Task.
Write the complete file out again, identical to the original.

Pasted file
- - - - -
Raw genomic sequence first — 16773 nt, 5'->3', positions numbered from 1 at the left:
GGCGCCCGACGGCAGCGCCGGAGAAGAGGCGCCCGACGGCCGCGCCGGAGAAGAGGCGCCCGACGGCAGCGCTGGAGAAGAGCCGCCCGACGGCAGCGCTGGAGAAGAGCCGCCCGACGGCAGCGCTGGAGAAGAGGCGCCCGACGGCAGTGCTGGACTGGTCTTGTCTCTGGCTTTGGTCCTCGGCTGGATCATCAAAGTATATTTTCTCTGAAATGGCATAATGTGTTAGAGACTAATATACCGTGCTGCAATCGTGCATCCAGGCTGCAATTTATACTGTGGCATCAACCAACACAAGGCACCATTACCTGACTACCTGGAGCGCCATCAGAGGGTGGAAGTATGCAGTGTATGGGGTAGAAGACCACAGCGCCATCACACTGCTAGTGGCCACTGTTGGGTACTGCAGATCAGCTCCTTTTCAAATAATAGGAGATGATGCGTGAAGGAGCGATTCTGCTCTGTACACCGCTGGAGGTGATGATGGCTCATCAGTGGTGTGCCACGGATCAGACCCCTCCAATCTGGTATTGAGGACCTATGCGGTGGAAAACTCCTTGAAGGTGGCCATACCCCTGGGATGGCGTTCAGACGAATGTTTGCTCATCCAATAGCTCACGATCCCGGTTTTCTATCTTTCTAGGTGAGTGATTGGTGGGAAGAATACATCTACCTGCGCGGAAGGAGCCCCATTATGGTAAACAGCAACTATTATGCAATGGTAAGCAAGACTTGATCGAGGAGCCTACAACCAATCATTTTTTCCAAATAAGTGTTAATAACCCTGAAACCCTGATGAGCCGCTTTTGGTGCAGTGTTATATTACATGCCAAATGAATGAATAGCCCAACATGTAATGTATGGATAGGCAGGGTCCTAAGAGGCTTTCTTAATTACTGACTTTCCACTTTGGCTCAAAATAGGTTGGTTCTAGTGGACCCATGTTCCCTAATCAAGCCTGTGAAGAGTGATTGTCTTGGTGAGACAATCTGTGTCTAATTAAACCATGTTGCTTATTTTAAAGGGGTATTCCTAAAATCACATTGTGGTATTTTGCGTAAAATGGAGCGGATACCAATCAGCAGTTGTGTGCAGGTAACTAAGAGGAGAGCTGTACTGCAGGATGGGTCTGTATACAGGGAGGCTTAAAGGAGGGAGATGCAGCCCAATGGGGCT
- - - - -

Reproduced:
Raw genomic sequence first — 16773 nt, 5'->3', positions numbered from 1 at the left:
GGCGCCCGACGGCAGCGCCGGAGAAGAGGCGCCCGACGGCCGCGCCGGAGAAGAGGCGCCCGACGGCAGCGCTGGAGAAGAGCCGCCCGACGGCAGCGCTGGAGAAGAGCCGCCCGACGGCAGCGCTGGAGAAGAGGCGCCCGACGGCAGTGCTGGACTGGTCTTGTCTCTGGCTTTGGTCCTCGGCTGGATCATCAAAGTATATTTTCTCTGAAATGGCATAATGTGTTAGAGACTAATATACCGTGCTGCAATCGTGCATCCAGGCTGCAATTTATACTGTGGCATCAACCAACACAAGGCACCATTACCTGACTACCTGGAGCGCCATCAGAGGGTGGAAGTATGCAGTGTATGGGGTAGAAGACCACAGCGCCATCACACTGCTAGTGGCCACTGTTGGGTACTGCAGATCAGCTCCTTTTCAAATAATAGGAGATGATGCGTGAAGGAGCGATTCTGCTCTGTACACCGCTGGAGGTGATGATGGCTCATCAGTGGTGTGCCACGGATCAGACCCCTCCAATCTGGTATTGAGGACCTATGCGGTGGAAAACTCCTTGAAGGTGGCCATACCCCTGGGATGGCGTTCAGACGAATGTTTGCTCATCCAATAGCTCACGATCCCGGTTTTCTATCTTTCTAGGTGAGTGATTGGTGGGAAGAATACATCTACCTGCGCGGAAGGAGCCCCATTATGGTAAACAGCAACTATTATGCAATGGTAAGCAAGACTTGATCGAGGAGCCTACAACCAATCATTTTTTCCAAATAAGTGTTAATAACCCTGAAACCCTGATGAGCCGCTTTTGGTGCAGTGTTATATTACATGCCAAATGAATGAATAGCCCAACATGTAATGTATGGATAGGCAGGGTCCTAAGAGGCTTTCTTAATTACTGACTTTCCACTTTGGCTCAAAATAGGTTGGTTCTAGTGGACCCATGTTCCCTAATCAAGCCTGTGAAGAGTGATTGTCTTGGTGAGACAATCTGTGTCTAATTAAACCATGTTGCTTATTTTAAAGGGGTATTCCTAAAATCACATTGTGGTATTTTGCGTAAAATGGAGCGGATACCAATCAGCAGTTGTGTGCAGGTAACTAAGAGGAGAGCTGTACTGCAGGATGGGTCTGTATACAGGGAGGCTTAAAGGAGGGAGATGCAGCCCAATGGGGCT